For a preview of the future United States under current population policies visit today's Haiti or Puerto Rico and for a preview of the future Minneapolis/St. Paul visit Mexico City or Los Angeles now.  If this is the vision of Minnesota policymakers, then no policy or practices need be changed it will happen.

Numerous studies prove that cultural homogeneity is a precondition for statehood, nationhood, and for individual and national success.  In contrast, no studies support “diversity or multiculturalism”.  At the turn of the century, half the Minnesota population, the demographer's office release noted, were foreign born —Swedes, Norwegians, and German― and the total population over 99% White.  Unwilling to note the social cohesiveness of that homogeneity, the demographer's study dwelled favorably on the growing differences preferring the term “diversity” to discuss race and culture.  To have the current Administration suggest that the culture embodied in their forefathers should now be changed by large numbers from different cultures requires a thorough explanation.  That homogeneous Minnesota society built the extraordinary Minnesota of today and for the Administration to describe that wonderful development as if it were undesirable is wrong.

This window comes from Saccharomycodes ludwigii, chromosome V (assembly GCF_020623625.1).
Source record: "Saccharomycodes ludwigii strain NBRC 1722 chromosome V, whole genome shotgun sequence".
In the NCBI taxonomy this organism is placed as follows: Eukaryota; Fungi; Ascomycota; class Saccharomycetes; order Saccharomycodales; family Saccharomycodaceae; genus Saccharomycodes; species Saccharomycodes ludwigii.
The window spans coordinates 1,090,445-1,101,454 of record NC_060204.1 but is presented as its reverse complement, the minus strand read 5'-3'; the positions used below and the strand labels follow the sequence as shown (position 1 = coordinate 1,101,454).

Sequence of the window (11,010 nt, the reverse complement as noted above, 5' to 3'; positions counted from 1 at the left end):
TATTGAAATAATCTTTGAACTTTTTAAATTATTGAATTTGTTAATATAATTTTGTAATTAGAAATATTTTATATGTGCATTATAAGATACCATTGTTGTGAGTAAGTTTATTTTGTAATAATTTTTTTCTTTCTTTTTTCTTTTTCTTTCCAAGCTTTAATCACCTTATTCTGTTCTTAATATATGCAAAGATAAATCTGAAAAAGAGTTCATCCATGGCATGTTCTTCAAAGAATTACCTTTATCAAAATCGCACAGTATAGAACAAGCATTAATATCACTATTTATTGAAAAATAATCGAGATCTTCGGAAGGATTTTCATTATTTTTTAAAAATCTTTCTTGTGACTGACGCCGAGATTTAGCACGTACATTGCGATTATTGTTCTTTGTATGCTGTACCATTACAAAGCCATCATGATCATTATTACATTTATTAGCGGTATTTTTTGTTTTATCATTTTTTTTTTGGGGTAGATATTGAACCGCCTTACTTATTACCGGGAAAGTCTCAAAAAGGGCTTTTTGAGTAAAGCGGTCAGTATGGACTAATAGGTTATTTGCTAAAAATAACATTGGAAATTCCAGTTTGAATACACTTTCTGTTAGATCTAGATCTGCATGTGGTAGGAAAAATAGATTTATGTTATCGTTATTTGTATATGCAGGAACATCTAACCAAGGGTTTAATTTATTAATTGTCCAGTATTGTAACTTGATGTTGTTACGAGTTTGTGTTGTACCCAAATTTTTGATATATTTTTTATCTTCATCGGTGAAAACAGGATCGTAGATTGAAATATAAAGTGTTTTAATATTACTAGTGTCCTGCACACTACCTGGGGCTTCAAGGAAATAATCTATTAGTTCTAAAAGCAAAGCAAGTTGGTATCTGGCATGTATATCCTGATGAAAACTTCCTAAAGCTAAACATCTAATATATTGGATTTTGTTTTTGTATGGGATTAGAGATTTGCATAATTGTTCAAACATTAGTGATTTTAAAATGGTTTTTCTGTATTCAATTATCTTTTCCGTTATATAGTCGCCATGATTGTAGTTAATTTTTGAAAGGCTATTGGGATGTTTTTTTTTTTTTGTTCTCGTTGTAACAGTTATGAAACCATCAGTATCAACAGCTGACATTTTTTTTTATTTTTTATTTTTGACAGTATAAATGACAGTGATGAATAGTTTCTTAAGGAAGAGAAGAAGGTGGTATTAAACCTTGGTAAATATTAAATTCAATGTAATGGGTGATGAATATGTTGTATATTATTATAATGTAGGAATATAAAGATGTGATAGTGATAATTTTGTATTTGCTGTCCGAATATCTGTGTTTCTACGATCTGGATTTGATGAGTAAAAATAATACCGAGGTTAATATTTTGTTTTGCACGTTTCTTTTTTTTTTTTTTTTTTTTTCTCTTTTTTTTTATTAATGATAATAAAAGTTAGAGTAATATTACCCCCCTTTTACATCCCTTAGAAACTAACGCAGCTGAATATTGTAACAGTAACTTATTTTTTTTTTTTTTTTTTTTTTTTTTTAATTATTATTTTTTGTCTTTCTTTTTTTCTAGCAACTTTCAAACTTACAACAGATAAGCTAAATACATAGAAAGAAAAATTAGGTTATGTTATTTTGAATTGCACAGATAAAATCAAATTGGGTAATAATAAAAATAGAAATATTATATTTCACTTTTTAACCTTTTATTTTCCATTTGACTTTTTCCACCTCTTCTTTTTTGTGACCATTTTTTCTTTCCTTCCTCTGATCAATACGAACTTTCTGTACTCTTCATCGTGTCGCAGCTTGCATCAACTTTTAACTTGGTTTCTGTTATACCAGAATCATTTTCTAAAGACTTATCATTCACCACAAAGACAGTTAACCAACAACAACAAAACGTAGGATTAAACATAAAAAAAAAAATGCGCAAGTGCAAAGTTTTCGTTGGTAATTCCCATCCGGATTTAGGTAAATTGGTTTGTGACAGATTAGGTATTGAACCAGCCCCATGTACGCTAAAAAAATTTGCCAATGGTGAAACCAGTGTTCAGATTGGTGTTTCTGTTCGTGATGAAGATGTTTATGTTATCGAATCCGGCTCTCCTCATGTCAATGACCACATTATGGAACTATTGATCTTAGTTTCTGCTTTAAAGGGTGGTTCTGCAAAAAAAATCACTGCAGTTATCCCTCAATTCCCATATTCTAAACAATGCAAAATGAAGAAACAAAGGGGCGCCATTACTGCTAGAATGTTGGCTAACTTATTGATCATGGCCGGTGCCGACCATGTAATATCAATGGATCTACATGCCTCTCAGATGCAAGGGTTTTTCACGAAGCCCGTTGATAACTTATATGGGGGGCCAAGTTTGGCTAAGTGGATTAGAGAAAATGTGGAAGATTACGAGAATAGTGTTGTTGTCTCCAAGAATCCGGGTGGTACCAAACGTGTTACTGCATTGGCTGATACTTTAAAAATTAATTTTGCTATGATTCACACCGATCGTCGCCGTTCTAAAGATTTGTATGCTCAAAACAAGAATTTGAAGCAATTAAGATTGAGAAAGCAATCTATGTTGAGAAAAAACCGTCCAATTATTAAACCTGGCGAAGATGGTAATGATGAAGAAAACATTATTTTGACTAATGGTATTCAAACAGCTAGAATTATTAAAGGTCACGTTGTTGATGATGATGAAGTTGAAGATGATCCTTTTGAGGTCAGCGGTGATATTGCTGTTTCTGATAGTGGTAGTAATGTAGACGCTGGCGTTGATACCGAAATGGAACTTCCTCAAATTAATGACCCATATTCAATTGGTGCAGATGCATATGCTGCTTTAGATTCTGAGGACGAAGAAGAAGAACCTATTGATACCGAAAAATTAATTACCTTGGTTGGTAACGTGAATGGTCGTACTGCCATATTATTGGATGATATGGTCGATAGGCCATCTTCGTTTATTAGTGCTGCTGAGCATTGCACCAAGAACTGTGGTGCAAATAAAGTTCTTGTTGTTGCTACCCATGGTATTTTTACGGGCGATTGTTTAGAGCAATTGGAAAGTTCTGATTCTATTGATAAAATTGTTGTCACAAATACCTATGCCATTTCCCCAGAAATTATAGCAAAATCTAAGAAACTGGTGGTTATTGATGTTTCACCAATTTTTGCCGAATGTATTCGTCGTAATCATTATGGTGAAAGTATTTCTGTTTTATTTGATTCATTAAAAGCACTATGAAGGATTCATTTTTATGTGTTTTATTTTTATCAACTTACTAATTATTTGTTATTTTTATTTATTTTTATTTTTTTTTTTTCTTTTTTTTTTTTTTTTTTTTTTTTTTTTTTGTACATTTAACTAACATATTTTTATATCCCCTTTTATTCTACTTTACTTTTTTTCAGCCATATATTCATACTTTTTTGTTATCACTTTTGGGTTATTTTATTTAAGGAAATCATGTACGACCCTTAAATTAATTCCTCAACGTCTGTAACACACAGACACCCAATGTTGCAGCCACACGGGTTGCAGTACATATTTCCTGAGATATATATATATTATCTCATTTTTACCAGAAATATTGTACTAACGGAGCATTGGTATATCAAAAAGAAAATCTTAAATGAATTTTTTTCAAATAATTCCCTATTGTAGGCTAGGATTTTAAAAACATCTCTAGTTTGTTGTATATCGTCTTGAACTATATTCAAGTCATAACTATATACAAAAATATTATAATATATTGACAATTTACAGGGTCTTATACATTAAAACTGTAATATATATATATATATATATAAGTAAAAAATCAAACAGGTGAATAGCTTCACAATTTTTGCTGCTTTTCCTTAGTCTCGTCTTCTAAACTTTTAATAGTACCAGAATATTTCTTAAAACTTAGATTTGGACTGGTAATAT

Certainly, it is worthy of reasoned discussion.  National polls repeatedly indicate that current immigration policies are overwhelmingly rejected by American citizens, including recent immigrants.

Contrary to the position of the State demographer's office (and the federal government), there are no studies showing that “diversity” is sound nation building or government policy.  An ordinary understanding of history is sufficient to cast doubt on the notion.  The Aztecs, Japanese, Chinese, or Anglo Saxon of England it should be remembered, were all virtually homogeneous and progressive for their time; the Roman Empire (and the British Empire), in contrast, fragmented due to “diversity”.  Indeed, those “immigrants” in great measure overthrew the Romans.